In the luxury segment, we have seen renovation costs to be high as $1,000 per square foot. Often, brownstones differ from other NYC living in sheer size—an average of 3,200 square feet. This can mean spending millions on a renovation.
A townhouse buyer should definitely engage their own broker when purchasing a townhouse. If you are moving to New York and want to invest in real estate, you should definitely speak to a broker that understands the market, market capitalization rates, and neighborhoods.
The Manhattan real estate market is competitive and complex. For buyers, especially buyers of townhomes, this process can be extremely stressful. Financial constraints can present even more hurdles.
A buyer and seller of a townhouse have two totally different goals, as the seller wants to maximize the price they will get for their townhouse and a buyer wants to minimize the price they will pay for a townhouse. These goals are completely opposite of one another and the reason why a buyer should never go directly to the homeowner or their representative (their broker).
Make sure to use a seasoned buyers broker who has your best interest at heart. Going directly to the seller’s broker is inherently risky and illegal in many states. A buyer’s broker can make a world of difference when buying a home as you will get objective representation. A good buyer's broker will always include the expertise of a seasoned home inspector as well as a seasoned NYC real estate attorney (with experience in townhome purchases and sales), as buying a townhouse will have a whole set of different issues than buying a condo or coop.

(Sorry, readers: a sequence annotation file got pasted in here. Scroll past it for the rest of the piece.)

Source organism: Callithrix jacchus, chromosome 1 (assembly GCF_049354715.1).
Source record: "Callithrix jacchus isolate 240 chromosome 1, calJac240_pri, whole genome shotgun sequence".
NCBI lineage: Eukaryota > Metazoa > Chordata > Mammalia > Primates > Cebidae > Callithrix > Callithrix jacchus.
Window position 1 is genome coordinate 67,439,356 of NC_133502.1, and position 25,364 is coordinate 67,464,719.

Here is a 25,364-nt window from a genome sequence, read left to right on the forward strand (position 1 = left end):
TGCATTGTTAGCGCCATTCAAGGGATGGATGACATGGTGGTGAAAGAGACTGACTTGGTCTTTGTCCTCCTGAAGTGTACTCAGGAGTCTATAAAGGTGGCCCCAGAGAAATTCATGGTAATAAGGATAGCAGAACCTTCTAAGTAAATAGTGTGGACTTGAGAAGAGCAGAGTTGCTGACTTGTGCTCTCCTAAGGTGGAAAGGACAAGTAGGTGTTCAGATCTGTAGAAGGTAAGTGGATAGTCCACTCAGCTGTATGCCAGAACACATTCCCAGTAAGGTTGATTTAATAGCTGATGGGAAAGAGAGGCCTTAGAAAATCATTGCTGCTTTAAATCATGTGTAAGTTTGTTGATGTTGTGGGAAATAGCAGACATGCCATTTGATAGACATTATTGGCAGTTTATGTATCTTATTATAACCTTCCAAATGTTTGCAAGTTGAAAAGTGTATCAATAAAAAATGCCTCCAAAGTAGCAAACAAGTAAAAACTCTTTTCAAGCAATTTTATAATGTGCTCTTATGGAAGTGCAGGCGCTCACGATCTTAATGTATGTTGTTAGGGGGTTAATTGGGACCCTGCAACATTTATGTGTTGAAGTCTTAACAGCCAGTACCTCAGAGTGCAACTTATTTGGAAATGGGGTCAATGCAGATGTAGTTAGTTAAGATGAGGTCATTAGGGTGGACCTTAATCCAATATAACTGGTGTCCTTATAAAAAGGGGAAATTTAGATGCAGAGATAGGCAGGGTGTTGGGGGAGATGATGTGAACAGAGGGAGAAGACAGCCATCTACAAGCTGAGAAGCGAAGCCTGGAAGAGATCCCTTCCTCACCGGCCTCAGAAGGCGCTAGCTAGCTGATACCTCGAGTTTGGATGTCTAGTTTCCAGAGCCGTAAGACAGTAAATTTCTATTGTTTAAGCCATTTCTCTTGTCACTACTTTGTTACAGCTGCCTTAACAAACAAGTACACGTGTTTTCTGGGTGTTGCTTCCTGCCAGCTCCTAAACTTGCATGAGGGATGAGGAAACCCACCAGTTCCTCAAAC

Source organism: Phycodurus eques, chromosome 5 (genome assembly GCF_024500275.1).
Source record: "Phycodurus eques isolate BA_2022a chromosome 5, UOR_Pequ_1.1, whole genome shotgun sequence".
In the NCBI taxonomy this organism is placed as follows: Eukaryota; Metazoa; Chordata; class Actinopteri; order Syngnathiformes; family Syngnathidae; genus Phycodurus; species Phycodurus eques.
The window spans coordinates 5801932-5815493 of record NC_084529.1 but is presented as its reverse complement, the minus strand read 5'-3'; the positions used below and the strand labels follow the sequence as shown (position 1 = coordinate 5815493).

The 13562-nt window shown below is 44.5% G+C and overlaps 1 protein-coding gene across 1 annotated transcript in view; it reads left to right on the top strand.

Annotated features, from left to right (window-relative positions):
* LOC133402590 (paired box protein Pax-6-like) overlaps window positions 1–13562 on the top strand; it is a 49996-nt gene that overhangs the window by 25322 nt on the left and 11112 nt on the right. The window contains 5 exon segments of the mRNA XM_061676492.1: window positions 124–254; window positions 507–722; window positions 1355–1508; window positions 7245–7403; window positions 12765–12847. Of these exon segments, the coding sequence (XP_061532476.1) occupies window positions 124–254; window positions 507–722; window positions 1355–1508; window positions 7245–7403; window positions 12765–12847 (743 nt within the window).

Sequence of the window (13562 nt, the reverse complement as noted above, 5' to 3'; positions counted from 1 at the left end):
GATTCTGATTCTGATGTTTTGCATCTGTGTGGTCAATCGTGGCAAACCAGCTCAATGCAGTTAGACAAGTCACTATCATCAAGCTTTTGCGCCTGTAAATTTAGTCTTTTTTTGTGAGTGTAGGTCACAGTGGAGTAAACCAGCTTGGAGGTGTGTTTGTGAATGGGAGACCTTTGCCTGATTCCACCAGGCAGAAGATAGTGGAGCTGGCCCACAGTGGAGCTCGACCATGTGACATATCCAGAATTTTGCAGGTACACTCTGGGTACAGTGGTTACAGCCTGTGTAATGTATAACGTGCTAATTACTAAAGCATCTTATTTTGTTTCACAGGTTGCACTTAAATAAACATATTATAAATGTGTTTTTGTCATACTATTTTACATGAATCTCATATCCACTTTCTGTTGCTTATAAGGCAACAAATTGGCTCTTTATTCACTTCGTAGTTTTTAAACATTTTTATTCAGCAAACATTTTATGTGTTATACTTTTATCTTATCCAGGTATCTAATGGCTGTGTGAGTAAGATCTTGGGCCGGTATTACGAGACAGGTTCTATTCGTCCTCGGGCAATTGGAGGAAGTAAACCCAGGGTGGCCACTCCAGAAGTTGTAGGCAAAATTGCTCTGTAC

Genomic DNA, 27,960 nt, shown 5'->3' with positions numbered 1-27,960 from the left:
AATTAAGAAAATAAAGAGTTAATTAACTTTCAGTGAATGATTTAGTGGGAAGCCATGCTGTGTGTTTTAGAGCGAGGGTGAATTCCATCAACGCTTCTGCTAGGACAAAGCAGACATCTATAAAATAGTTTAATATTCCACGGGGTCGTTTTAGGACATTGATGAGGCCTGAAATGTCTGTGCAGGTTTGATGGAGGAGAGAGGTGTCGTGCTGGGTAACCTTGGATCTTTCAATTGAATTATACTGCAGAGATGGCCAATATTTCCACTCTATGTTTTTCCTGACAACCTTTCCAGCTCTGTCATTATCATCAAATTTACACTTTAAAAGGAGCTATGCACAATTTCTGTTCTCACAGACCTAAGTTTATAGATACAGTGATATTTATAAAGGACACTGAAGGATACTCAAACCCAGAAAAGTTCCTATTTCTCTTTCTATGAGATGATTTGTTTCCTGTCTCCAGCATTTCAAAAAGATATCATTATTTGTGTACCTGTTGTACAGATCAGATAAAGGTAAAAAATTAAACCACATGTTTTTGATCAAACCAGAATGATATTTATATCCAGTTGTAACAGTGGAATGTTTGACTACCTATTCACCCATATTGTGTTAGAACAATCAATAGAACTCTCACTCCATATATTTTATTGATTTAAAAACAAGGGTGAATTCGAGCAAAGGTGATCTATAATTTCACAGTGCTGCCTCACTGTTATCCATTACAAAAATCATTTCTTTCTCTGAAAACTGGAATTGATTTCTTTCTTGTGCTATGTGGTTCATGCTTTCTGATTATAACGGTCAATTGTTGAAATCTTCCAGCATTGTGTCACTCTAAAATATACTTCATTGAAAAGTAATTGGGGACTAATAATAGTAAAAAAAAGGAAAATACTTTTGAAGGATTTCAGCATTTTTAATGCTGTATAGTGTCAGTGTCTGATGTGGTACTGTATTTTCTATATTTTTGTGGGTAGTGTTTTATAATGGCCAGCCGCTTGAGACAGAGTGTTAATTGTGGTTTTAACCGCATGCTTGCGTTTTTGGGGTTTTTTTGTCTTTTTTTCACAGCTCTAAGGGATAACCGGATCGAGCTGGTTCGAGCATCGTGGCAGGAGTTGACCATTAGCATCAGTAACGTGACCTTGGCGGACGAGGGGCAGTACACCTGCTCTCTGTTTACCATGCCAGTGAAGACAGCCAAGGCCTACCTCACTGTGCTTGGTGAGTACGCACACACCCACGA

While one may not see a New York townhouse for sale on the MLS, it might still be for sale because there are lots of pocket listings in the townhouse market. A good broker will know where to look for off market opportunities.
In any other city or state, the answer would probably be yes. But, living in New York complicates the answer to this question. But, if you are an investor looking to purchase a rental property, perhaps a NYC townhouse might not be the best option.
If you purchase a townhouse that comes with rent controlled or rent stabilized tenants, these tenants usually pay less than the current market value. Buying a townhouse with a rent controlled tenant is perhaps the worst thing a townhouse buyer could do as they are paying significantly under market and they usually stay in the apartment until death.
In New York City, there are new laws that make owning property with certain kinds of tenants a big problem for investors. Rent controlled and rent stabilized tenants pay below market prices for their apartments. The city and state regulate how much an investor can raise the rent each year.
Also, when you inherit tenants when buying a building, you don’t know much about them, including their credit score, asset level, etc. One could be purchasing a bunch of problems and one won’t know for a while until time passes to see whether they are paying their rent on time.